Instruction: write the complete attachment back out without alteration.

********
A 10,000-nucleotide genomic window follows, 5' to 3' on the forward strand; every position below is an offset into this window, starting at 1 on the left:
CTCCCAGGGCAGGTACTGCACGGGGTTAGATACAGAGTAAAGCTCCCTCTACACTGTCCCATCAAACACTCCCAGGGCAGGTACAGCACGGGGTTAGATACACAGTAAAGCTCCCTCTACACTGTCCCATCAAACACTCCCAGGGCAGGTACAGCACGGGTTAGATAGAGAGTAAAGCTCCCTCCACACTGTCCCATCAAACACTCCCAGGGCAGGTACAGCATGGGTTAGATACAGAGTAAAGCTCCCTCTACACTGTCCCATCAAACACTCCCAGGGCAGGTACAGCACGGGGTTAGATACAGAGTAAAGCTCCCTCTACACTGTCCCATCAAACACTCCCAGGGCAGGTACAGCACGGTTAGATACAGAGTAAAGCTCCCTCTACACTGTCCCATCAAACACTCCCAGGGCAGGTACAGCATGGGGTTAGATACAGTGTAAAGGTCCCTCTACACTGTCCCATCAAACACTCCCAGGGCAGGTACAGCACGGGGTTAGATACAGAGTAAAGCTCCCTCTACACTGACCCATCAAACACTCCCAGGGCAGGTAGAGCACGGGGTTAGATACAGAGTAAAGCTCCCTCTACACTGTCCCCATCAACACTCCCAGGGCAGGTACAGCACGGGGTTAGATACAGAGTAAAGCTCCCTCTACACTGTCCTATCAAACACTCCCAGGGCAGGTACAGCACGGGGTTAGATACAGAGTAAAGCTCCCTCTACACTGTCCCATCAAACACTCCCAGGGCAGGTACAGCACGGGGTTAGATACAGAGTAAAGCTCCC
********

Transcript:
A 10,000-nucleotide genomic window follows, 5' to 3' on the forward strand; every position below is an offset into this window, starting at 1 on the left:
CTCCCAGGGCAGGTACTGCACGGGGTTAGATACAGAGTAAAGCTCCCTCTACACTGTCCCATCAAACACTCCCAGGGCAGGTACAGCACGGGGTTAGATACACAGTAAAGCTCCCTCTACACTGTCCCATCAAACACTCCCAGGGCAGGTACAGCACGGGTTAGATAGAGAGTAAAGCTCCCTCCACACTGTCCCATCAAACACTCCCAGGGCAGGTACAGCATGGGTTAGATACAGAGTAAAGCTCCCTCTACACTGTCCCATCAAACACTCCCAGGGCAGGTACAGCACGGGGTTAGATACAGAGTAAAGCTCCCTCTACACTGTCCCATCAAACACTCCCAGGGCAGGTACAGCACGGTTAGATACAGAGTAAAGCTCCCTCTACACTGTCCCATCAAACACTCCCAGGGCAGGTACAGCATGGGGTTAGATACAGTGTAAAGGTCCCTCTACACTGTCCCATCAAACACTCCCAGGGCAGGTACAGCACGGGGTTAGATACAGAGTAAAGCTCCCTCTACACTGACCCATCAAACACTCCCAGGGCAGGTAGAGCACGGGGTTAGATACAGAGTAAAGCTCCCTCTACACTGTCCCCATCAACACTCCCAGGGCAGGTACAGCACGGGGTTAGATACAGAGTAAAGCTCCCTCTACACTGTCCTATCAAACACTCCCAGGGCAGGTACAGCACGGGGTTAGATACAGAGTAAAGCTCCCTCTACACTGTCCCATCAAACACTCCCAGGGCAGGTACAGCACGGGGTTAGATACAGAGTAAAGCTCCC